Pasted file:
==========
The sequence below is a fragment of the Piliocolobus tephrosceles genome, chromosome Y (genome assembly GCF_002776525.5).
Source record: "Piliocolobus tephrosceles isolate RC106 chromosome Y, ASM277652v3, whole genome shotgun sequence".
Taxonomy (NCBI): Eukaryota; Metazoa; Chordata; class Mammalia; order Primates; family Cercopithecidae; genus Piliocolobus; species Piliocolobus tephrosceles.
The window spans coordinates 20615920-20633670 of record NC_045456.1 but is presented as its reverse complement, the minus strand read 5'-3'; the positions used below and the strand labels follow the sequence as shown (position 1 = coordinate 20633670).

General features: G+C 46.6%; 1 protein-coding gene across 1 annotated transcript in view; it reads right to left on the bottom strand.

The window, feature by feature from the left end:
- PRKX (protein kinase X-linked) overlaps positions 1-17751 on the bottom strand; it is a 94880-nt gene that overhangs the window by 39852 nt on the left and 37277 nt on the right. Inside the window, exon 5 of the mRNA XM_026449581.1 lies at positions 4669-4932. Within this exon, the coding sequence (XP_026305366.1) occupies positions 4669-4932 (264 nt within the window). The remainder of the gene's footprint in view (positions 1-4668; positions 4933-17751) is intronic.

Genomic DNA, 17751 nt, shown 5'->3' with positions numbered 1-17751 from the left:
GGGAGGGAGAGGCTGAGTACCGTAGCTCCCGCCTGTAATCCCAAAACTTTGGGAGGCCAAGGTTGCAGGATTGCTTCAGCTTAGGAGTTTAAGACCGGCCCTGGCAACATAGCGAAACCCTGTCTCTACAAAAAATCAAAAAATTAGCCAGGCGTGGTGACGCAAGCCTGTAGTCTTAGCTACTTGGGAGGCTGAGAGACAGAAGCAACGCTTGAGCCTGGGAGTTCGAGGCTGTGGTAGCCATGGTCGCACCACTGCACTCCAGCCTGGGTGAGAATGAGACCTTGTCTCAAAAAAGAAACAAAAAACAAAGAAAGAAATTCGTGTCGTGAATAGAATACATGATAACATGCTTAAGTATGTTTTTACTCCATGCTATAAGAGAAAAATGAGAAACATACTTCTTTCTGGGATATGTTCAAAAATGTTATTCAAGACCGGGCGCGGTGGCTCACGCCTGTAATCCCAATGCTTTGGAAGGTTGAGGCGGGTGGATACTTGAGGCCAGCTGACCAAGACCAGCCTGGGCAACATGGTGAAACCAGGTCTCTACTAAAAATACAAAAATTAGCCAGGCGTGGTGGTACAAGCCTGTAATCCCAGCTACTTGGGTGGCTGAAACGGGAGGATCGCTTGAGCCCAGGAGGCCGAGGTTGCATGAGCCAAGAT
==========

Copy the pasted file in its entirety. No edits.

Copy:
The sequence below is a fragment of the Piliocolobus tephrosceles genome, chromosome Y (genome assembly GCF_002776525.5).
Source record: "Piliocolobus tephrosceles isolate RC106 chromosome Y, ASM277652v3, whole genome shotgun sequence".
Taxonomy (NCBI): Eukaryota; Metazoa; Chordata; class Mammalia; order Primates; family Cercopithecidae; genus Piliocolobus; species Piliocolobus tephrosceles.
The window spans coordinates 20615920-20633670 of record NC_045456.1 but is presented as its reverse complement, the minus strand read 5'-3'; the positions used below and the strand labels follow the sequence as shown (position 1 = coordinate 20633670).

General features: G+C 46.6%; 1 protein-coding gene across 1 annotated transcript in view; it reads right to left on the bottom strand.

The window, feature by feature from the left end:
- PRKX (protein kinase X-linked) overlaps positions 1-17751 on the bottom strand; it is a 94880-nt gene that overhangs the window by 39852 nt on the left and 37277 nt on the right. Inside the window, exon 5 of the mRNA XM_026449581.1 lies at positions 4669-4932. Within this exon, the coding sequence (XP_026305366.1) occupies positions 4669-4932 (264 nt within the window). The remainder of the gene's footprint in view (positions 1-4668; positions 4933-17751) is intronic.

Genomic DNA, 17751 nt, shown 5'->3' with positions numbered 1-17751 from the left:
GGGAGGGAGAGGCTGAGTACCGTAGCTCCCGCCTGTAATCCCAAAACTTTGGGAGGCCAAGGTTGCAGGATTGCTTCAGCTTAGGAGTTTAAGACCGGCCCTGGCAACATAGCGAAACCCTGTCTCTACAAAAAATCAAAAAATTAGCCAGGCGTGGTGACGCAAGCCTGTAGTCTTAGCTACTTGGGAGGCTGAGAGACAGAAGCAACGCTTGAGCCTGGGAGTTCGAGGCTGTGGTAGCCATGGTCGCACCACTGCACTCCAGCCTGGGTGAGAATGAGACCTTGTCTCAAAAAAGAAACAAAAAACAAAGAAAGAAATTCGTGTCGTGAATAGAATACATGATAACATGCTTAAGTATGTTTTTACTCCATGCTATAAGAGAAAAATGAGAAACATACTTCTTTCTGGGATATGTTCAAAAATGTTATTCAAGACCGGGCGCGGTGGCTCACGCCTGTAATCCCAATGCTTTGGAAGGTTGAGGCGGGTGGATACTTGAGGCCAGCTGACCAAGACCAGCCTGGGCAACATGGTGAAACCAGGTCTCTACTAAAAATACAAAAATTAGCCAGGCGTGGTGGTACAAGCCTGTAATCCCAGCTACTTGGGTGGCTGAAACGGGAGGATCGCTTGAGCCCAGGAGGCCGAGGTTGCATGAGCCAAGAT